With last week’s announcement of the CAFC’s decision in in re Belski you might asked an Emily Litella question, “Who is Ray Bilski and why is the court deciding what’s in him?”. Emily, upon learning that it’s a court case “in re” Bilski would have said “Never mind”, but for us it’s worth thinking about.
Bilski was at the wrong place at the wrong time with the wrong “invention”. On April 10, 1997 (yes, 11.5 years ago) Bernard Bilski and Rand Warsaw filed a patent application for method of hedging risk in commodities trading – that is, a business method. Claim 1 read:
A method for managing the consumption risk costs of a commodity sold by a commodity provider at a fixed price comprising the steps of:
(a) initiating a series of transactions between said commodity provider and consumers of said commodity wherein said consumers purchase said commodity at a fixed rate based upon historical averages, said fixed rate corresponding to a risk position of said consumer;
(b) identifying market participants for said commodity having a counter-risk position to said consumers; and
(c) initiating a series of transactions between said commodity provider and said market participants at a second fixed rate such that said series of market participant transactions balances the risk position of said series of consumer transactions
The PTO rejected this application as not being directed to patentable subject matter. The CAFC concurred with this decision. So, after previously opening the door to a flood of business method patents with the so called State Street decision, the CAFC has tried to jam the door at least partially closed.
I’ve never been a fan of “methods” claims in general and of business methods claims in particular. Bilski, it seems, is the poster child for everything wrong with these patent applications.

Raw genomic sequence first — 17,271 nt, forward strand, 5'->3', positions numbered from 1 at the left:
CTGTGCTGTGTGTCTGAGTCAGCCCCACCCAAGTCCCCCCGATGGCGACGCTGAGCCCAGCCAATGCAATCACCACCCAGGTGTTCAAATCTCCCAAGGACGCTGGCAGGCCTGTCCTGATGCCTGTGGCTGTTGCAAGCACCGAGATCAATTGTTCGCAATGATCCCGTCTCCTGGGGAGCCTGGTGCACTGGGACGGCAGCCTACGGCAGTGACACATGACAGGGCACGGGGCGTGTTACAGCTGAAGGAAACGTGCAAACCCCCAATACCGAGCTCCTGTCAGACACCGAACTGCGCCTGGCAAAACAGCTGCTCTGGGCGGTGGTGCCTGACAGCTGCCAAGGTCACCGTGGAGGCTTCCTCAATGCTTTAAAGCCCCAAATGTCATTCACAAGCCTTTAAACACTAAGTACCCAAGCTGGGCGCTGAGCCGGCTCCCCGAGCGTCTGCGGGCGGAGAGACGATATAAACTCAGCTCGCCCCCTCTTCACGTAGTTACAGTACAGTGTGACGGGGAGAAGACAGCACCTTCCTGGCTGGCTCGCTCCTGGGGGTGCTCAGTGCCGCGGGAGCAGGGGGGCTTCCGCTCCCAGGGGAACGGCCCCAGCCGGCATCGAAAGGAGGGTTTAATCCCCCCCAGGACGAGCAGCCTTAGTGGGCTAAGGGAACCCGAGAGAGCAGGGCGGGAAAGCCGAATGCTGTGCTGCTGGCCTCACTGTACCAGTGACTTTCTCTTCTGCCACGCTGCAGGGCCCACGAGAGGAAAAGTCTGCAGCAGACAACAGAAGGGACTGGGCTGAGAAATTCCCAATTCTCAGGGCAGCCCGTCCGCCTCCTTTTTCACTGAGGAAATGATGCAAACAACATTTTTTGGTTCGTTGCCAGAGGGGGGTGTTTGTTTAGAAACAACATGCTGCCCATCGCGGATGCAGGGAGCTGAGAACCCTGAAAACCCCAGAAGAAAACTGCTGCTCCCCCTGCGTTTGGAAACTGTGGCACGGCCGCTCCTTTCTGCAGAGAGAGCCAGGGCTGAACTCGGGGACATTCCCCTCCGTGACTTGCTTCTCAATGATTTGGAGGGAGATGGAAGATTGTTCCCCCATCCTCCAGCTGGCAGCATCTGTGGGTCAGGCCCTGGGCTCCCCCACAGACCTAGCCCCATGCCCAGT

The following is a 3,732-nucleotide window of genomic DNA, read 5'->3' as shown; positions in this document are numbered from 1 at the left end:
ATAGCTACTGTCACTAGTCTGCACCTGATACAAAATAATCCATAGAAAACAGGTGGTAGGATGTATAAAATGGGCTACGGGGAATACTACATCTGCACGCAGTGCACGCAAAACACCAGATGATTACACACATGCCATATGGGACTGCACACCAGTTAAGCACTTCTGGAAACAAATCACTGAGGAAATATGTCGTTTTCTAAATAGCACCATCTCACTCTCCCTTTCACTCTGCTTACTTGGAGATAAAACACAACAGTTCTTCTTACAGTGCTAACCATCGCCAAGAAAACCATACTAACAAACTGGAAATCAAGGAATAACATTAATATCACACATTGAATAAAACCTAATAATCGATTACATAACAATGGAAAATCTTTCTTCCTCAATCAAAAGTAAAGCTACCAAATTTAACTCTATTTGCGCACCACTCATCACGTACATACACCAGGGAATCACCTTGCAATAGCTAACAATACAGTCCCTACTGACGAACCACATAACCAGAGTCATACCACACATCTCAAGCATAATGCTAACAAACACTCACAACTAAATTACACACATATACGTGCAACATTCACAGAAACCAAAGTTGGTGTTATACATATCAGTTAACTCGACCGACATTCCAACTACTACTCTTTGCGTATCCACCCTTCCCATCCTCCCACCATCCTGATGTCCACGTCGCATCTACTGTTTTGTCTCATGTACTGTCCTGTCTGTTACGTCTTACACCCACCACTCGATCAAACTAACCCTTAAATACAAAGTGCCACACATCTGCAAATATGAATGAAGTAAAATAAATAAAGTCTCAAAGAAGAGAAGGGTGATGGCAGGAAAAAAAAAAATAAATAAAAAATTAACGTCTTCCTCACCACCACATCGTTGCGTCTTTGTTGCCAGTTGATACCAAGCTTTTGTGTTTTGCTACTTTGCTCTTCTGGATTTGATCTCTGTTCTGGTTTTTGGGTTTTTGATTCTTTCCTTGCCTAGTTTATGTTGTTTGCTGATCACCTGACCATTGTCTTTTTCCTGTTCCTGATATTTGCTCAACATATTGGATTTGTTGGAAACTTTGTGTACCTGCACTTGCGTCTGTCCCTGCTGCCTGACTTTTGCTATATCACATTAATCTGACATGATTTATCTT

First, the very basis of the US patent system is the Constitutional phrase: “Congress shall have power … to promote the progress of science and useful arts…” Frankly, I doubt the founders would consider hedging risk in commodity trading part of science and the useful arts.
Second, the patent law drafted on the basis of this power lists the patentable invention subject matter to be a ”useful process, machine, manufacture, or composition of matter.” Now I may be old fashioned, but I think a patentable process has to be more than just an activity that can be described by a series of steps; everything we do can be broken down into a series of steps – A method of blogging comprising the steps of a) logging on to a blog site, b) placing fingers on a computer keyboard, c) initiating a series of keystrokes wherein the keystrokes form known words, wherein further the words are sequenced and punctuated in accordance to the know rules of a pre-selected language. You get the idea!
So what is the test of process patentability? According to the Bilski decision, there is a two-part “machine-or-transformation test” for eligibility of process claims. First, eligibility may be demonstrated if a claim “is tied to a particular machine or apparatus.” Second, and alternatively, eligibility may be shown if a claim “transforms a particular article into a different state or thing.” Also note that the “tie” to a machine or apparatus must be a meaningful limitation in the claim.
I would have preferred to see methods of performing business/financial operations per se be declared unpatentable as not being part of science or the “useful arts”, as was urged by some.
The bottom line for most of my clients is “very little impact”, since I focus on hardware/device IP, but if you are in the financial or software industries, a consultation with your IP attorney may be in order.